2. I’m a ‘store tart’ easily bought by money-off vouchers, usually for online shopping. In Monmouth itself there are three stores in the town’s main street. Iceland for cheapness and Marks and Spencers competing with Waitrose at the high end. Waitrose though offer you a free paper and coffee for a £10. Monmouth doesn’t have an Aldi but it does have its equivalent – Lidl. Unfortunately it’s on the other side of the tracks, in this case the River Wye and involves an extra mile walk. Such is life in Monmouth 🙂

    • Mike:
      re: store tart, eh? This explains a lot. 😀

      I think instead of a lot of monuments I might like to check out local stores. That’s where the real color is.

      I still can’t get over that you walk everywhere. It’s 3 miles to the nearest bit of commercial civilization where I live–and that’s not much.

  3. There’s an Aldi’s less than a mile south from my house. Kroger is south 2.6 miles away (I know the exact mileage because I get gas there regularly and that’s what my trip meter reads after I reset it!). Walmart is north 1.5 miles. When I have a lot of shopping, I go to the commissary, which is about 10 miles away. Oh yes, there’s also a Meijer’s, which is north about 2 miles away. I guess I’m surrounded by grocery stores!!!

    I love buying sale and clearance items. That’s when I stock up.

  4. We have a couple of discount grocery stores here where I mostly shop, and I will buy things like detergent and cleaners at Wal-Mart because they’re a bit cheaper, but lately they’ve been going up in price, too. The national grocery chains are a twenty to forty minute drive for me, so I don’t often shop at them.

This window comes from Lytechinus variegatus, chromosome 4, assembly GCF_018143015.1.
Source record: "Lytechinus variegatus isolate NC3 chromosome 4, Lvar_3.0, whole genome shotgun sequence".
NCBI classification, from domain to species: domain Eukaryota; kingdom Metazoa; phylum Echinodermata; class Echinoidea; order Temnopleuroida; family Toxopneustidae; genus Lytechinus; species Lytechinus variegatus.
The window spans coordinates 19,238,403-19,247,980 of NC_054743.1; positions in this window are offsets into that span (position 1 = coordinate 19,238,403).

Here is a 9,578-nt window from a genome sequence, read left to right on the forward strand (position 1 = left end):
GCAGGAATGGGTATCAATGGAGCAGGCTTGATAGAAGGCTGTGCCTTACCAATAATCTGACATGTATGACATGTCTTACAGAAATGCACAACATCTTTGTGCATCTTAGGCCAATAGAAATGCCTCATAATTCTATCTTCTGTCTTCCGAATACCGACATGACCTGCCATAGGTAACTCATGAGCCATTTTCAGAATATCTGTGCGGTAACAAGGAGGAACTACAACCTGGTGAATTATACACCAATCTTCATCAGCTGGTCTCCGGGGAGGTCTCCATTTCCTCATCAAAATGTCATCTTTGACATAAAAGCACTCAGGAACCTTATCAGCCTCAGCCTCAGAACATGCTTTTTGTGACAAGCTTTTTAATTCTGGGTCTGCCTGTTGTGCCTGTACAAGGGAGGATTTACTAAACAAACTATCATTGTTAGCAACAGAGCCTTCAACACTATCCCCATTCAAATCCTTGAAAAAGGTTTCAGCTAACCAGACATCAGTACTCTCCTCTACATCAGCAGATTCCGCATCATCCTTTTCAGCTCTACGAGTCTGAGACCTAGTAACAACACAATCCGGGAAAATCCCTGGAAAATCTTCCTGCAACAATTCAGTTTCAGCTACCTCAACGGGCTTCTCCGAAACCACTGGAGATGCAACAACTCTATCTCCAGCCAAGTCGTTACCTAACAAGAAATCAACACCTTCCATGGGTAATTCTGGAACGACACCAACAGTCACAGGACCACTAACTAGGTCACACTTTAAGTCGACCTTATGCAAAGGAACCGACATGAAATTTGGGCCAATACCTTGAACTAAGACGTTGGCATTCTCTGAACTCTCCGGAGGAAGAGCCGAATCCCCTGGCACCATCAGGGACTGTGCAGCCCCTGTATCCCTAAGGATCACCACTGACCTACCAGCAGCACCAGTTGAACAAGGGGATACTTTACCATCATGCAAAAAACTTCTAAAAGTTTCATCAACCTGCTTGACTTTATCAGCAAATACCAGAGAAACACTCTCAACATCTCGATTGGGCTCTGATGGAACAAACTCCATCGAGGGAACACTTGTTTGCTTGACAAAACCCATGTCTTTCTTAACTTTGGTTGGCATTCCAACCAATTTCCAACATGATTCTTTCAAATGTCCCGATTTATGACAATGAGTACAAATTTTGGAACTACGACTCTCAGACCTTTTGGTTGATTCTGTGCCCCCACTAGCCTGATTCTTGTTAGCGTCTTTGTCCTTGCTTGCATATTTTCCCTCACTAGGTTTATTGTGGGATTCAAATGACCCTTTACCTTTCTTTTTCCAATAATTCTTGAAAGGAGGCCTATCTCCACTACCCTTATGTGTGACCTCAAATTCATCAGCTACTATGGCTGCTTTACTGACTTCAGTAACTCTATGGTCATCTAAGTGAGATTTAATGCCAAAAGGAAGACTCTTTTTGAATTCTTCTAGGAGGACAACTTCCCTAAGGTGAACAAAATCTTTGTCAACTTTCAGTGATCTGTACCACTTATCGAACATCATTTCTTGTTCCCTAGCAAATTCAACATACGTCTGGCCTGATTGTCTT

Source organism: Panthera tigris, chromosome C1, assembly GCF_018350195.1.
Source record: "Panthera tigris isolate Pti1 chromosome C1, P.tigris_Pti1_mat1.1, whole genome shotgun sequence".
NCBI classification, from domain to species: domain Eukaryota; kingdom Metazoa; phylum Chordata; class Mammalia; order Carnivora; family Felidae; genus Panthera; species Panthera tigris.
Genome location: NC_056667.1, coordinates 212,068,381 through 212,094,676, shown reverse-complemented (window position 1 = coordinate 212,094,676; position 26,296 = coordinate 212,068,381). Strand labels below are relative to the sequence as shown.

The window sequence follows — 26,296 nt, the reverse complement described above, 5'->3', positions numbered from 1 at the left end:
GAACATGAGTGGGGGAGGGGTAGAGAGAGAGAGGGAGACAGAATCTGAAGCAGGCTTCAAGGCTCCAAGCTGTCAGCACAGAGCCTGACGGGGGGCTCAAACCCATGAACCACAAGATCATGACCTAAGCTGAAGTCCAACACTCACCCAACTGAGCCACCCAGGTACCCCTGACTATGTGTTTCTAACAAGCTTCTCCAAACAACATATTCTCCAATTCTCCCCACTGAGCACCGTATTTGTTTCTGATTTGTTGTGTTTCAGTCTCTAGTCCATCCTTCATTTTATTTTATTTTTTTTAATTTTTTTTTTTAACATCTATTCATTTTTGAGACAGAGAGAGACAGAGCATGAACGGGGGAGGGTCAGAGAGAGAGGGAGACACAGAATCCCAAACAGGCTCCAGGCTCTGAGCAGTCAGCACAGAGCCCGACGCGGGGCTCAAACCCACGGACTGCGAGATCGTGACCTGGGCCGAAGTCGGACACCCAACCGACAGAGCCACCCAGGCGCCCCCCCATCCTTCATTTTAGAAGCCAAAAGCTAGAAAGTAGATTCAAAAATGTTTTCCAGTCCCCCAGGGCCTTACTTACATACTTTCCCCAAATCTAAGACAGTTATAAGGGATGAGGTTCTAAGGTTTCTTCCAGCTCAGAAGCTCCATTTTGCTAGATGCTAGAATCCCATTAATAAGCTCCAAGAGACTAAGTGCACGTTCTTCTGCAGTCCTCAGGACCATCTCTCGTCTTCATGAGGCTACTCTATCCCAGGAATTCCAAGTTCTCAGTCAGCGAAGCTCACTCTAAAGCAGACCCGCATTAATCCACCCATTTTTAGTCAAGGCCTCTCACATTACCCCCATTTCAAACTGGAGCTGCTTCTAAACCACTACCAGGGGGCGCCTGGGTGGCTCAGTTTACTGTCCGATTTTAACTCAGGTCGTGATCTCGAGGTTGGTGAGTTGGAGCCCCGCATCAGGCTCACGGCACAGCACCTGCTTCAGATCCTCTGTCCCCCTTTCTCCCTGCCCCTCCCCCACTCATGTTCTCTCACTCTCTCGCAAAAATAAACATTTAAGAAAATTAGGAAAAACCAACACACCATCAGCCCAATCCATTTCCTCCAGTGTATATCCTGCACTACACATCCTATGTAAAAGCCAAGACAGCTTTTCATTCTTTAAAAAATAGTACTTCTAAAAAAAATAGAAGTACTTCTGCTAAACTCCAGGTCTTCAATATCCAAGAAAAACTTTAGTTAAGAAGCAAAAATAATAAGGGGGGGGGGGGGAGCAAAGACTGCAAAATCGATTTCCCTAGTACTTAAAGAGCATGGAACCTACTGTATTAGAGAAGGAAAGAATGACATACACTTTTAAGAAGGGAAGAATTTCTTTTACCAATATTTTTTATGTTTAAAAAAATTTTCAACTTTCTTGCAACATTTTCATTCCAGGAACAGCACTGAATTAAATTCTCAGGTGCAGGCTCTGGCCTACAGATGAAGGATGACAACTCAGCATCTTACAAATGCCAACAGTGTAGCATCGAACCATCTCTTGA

I’ll buy clearance items if they’re 50% off or more and I can freeze them if the expiration date is sooner than later. We just don’t eat that much food to justify buying in bulk, and power here is always something we simply don’t take for granted. I lost three full refrigerators of food in the 2004 hurricane season — after that we bought the genny. 🙂

    Leaving in farm country means lots of farmers markets, which I do recommend for the freshest produce. There is nothing like corn on the cob that was picked the morning you buy it. Farmers are generally cheaper than the markets, too.

  5. Lynn: You might want to consider making your own cleaners. A box of Borax, vinegar and washing soda and that might be all you need for most cleaning needs.

    Walmart is definitely not as cheap as it used to be.

    re: farmer’s markets
    This is where I show how spoiled I am. We grow a lot of our produce in the spring/summer, but the rest of the time, I will pay extra even if it’s not seasonal. I need my lettuce and avocado fix.

  6. I remember growing up, my mom was diligent to make it to the grocery store to get the mark downs on meat, bakery items, etc. I’m hit and miss. I do look for the mark downs at WalMart where we usually shop, but we shop in the afternoons now and most of them have already been scooped up by other savvy shoppers. We literally have a grocery store on every corner (not quite, but close to it, but when there are 6.5 million people in the valley here, it takes a lot of food to feed all) (and a subject of a blog post down the road). The Wal-Mart we shop at is about 3-5 miles away. Fry’s,a store in association with Kroger, is about 1/2 mile from us. They allow you to earn points for gas based on what you buy at the store. We do visit them occasionally and lately have been buying gift cards for restaurants we are going to on Friday nights where we’ll get double the fuel points (did I mention this already?) We have Safeway and Albertson’s here too, but not in close proximity and they are a bit pricier than WalMart and Fry’s.

    betty

    • Betty: re: 6.5 million people in the valley…

      That’s a good point! The city where we shop is tiny by comparison. It makes a difference on whether you find any good clearance items. I tend to shop mid day because that coincides with doctor appointments and other errands. It’d be a different story if I went in the evenings.